I think we have heard a lot from those who have posted here and we have heard you.  You have heard from us too.  If you have ideas please as I have said often Personal Message me.  In the meantime we will keep working on the things we have on our plate and there is a lot of them. 

As far as Lightroom and tutorials go. We'll have to see. There have been no exceptional new features to speak of in Lightroom that we haven't already covered in videos.  I know Thomas and Eric both very well.  And, when there is somethig significant with Lightroom we'll look at it and do a new update or maybe even a brand new tutorial.   We will also do the same things with Phase One and Capture One.  We promised on our Capture One 10 update tutorial that with the next big release of C1 we would start from scratch and do a completely new tutorial.  So, when both of these companies have something we will be ready.  There are also a number of other new products out there we are looking at too.  I do hope that Jeff will be back in some future tutorial also.  Jeff and I are going to be shooting together in early November.  We'll see what come from that  ;).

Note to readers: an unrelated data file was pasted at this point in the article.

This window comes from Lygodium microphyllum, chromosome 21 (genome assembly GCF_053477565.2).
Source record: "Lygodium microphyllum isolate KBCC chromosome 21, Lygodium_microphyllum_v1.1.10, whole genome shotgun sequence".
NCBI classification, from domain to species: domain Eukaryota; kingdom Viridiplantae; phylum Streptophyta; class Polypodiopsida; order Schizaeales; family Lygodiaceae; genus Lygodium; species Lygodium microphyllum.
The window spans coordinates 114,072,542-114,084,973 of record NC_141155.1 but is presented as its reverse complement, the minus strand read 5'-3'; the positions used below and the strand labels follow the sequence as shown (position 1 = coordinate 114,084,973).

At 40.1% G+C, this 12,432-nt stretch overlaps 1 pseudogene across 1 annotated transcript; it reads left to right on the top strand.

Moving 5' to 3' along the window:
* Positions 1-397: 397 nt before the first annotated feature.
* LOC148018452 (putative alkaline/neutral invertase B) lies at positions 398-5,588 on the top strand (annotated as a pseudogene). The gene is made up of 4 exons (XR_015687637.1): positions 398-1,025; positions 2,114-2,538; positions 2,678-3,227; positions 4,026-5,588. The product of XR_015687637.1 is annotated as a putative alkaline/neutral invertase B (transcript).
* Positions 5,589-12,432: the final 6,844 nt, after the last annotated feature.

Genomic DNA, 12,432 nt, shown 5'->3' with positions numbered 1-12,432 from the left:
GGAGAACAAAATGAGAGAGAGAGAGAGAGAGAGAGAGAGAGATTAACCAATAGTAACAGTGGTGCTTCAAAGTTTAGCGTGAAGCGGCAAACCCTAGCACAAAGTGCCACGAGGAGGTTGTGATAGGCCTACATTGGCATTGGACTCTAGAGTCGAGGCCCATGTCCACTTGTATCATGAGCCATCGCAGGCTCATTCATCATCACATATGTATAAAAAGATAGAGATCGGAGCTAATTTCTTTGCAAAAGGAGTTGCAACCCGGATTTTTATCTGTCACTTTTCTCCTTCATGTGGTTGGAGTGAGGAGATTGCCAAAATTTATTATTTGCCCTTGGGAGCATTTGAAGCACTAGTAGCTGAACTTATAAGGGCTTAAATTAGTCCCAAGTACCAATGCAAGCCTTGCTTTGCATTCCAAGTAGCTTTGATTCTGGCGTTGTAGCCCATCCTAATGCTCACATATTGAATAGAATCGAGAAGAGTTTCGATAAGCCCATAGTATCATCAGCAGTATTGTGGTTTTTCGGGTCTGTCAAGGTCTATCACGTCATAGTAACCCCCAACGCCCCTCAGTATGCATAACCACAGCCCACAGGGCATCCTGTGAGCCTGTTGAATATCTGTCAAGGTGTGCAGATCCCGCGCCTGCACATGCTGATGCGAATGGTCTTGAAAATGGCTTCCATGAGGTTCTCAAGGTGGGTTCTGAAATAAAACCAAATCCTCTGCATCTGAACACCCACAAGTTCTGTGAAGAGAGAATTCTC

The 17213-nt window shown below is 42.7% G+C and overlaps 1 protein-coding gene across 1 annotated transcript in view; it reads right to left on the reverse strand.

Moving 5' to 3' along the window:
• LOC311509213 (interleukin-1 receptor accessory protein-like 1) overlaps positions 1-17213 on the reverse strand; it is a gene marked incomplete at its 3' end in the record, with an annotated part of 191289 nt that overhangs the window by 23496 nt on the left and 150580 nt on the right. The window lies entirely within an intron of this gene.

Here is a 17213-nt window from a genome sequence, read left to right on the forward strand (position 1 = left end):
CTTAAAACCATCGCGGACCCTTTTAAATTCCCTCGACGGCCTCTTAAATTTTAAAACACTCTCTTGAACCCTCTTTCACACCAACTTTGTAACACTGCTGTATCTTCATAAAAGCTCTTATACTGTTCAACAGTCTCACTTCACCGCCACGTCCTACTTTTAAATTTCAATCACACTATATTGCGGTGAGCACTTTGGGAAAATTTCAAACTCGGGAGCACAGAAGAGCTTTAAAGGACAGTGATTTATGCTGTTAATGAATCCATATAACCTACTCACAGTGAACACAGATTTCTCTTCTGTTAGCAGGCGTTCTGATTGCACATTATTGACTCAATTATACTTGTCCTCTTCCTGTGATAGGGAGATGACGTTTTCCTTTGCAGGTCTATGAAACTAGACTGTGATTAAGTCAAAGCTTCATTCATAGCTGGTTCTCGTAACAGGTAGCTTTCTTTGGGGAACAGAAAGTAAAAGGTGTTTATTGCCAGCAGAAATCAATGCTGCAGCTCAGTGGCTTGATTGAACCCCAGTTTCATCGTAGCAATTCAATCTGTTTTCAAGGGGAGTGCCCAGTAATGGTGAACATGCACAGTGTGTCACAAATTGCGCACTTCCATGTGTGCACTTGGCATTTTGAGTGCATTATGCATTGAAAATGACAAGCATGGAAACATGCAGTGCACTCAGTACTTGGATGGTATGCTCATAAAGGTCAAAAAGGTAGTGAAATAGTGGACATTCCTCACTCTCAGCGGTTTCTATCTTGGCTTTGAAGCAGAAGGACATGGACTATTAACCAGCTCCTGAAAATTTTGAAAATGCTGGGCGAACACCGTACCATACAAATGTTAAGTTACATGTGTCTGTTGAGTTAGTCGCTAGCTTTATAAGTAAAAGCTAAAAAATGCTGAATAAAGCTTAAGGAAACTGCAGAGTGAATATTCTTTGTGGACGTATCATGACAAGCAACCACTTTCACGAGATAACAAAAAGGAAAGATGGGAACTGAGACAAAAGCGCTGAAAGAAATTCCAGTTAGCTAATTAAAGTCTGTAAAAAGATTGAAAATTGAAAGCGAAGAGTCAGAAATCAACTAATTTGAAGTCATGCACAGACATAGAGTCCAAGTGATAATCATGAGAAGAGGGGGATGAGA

Thanks again for the feedback and for being part of our family.

I think it's time to lock this topic and get back to bsuiness. You know how to reach me.